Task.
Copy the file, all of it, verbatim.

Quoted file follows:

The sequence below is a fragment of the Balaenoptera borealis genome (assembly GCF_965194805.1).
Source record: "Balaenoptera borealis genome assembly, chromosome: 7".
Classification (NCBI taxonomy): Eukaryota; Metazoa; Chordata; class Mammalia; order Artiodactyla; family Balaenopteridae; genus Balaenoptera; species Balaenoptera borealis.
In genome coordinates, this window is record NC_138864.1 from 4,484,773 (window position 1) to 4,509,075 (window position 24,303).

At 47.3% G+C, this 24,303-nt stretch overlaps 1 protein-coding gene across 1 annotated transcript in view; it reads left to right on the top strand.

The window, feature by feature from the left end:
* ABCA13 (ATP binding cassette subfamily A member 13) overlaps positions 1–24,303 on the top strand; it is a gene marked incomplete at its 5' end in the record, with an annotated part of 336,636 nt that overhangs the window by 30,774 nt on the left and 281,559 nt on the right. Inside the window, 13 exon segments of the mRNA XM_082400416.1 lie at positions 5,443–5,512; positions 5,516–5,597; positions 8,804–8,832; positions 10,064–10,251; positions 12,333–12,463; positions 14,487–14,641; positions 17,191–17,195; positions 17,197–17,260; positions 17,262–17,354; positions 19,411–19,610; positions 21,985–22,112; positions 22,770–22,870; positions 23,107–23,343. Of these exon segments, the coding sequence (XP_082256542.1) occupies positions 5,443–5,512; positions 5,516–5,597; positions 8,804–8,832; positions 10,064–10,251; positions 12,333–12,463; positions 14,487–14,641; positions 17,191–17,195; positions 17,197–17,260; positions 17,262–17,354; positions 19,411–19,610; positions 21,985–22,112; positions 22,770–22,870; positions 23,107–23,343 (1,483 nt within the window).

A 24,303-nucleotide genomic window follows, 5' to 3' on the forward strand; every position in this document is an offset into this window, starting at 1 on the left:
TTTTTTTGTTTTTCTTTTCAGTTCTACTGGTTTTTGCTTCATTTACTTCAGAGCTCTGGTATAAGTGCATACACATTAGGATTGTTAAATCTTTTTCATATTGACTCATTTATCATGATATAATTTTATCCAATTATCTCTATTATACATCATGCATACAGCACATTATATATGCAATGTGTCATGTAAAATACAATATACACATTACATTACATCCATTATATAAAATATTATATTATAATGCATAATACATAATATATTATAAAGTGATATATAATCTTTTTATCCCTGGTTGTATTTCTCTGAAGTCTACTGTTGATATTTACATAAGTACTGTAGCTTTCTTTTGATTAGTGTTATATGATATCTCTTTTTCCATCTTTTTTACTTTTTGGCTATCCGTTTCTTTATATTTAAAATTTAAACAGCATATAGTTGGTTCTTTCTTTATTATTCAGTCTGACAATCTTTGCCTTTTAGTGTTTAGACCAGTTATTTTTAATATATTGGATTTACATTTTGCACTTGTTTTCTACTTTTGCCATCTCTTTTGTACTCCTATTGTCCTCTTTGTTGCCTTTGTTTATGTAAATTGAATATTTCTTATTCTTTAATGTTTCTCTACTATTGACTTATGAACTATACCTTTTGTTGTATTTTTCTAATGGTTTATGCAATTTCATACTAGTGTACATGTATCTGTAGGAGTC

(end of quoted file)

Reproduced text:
The sequence below is a fragment of the Balaenoptera borealis genome (assembly GCF_965194805.1).
Source record: "Balaenoptera borealis genome assembly, chromosome: 7".
Classification (NCBI taxonomy): Eukaryota; Metazoa; Chordata; class Mammalia; order Artiodactyla; family Balaenopteridae; genus Balaenoptera; species Balaenoptera borealis.
In genome coordinates, this window is record NC_138864.1 from 4,484,773 (window position 1) to 4,509,075 (window position 24,303).

At 47.3% G+C, this 24,303-nt stretch overlaps 1 protein-coding gene across 1 annotated transcript in view; it reads left to right on the top strand.

The window, feature by feature from the left end:
* ABCA13 (ATP binding cassette subfamily A member 13) overlaps positions 1–24,303 on the top strand; it is a gene marked incomplete at its 5' end in the record, with an annotated part of 336,636 nt that overhangs the window by 30,774 nt on the left and 281,559 nt on the right. Inside the window, 13 exon segments of the mRNA XM_082400416.1 lie at positions 5,443–5,512; positions 5,516–5,597; positions 8,804–8,832; positions 10,064–10,251; positions 12,333–12,463; positions 14,487–14,641; positions 17,191–17,195; positions 17,197–17,260; positions 17,262–17,354; positions 19,411–19,610; positions 21,985–22,112; positions 22,770–22,870; positions 23,107–23,343. Of these exon segments, the coding sequence (XP_082256542.1) occupies positions 5,443–5,512; positions 5,516–5,597; positions 8,804–8,832; positions 10,064–10,251; positions 12,333–12,463; positions 14,487–14,641; positions 17,191–17,195; positions 17,197–17,260; positions 17,262–17,354; positions 19,411–19,610; positions 21,985–22,112; positions 22,770–22,870; positions 23,107–23,343 (1,483 nt within the window).

A 24,303-nucleotide genomic window follows, 5' to 3' on the forward strand; every position in this document is an offset into this window, starting at 1 on the left:
TTTTTTTGTTTTTCTTTTCAGTTCTACTGGTTTTTGCTTCATTTACTTCAGAGCTCTGGTATAAGTGCATACACATTAGGATTGTTAAATCTTTTTCATATTGACTCATTTATCATGATATAATTTTATCCAATTATCTCTATTATACATCATGCATACAGCACATTATATATGCAATGTGTCATGTAAAATACAATATACACATTACATTACATCCATTATATAAAATATTATATTATAATGCATAATACATAATATATTATAAAGTGATATATAATCTTTTTATCCCTGGTTGTATTTCTCTGAAGTCTACTGTTGATATTTACATAAGTACTGTAGCTTTCTTTTGATTAGTGTTATATGATATCTCTTTTTCCATCTTTTTTACTTTTTGGCTATCCGTTTCTTTATATTTAAAATTTAAACAGCATATAGTTGGTTCTTTCTTTATTATTCAGTCTGACAATCTTTGCCTTTTAGTGTTTAGACCAGTTATTTTTAATATATTGGATTTACATTTTGCACTTGTTTTCTACTTTTGCCATCTCTTTTGTACTCCTATTGTCCTCTTTGTTGCCTTTGTTTATGTAAATTGAATATTTCTTATTCTTTAATGTTTCTCTACTATTGACTTATGAACTATACCTTTTGTTGTATTTTTCTAATGGTTTATGCAATTTCATACTAGTGTACATGTATCTGTAGGAGTC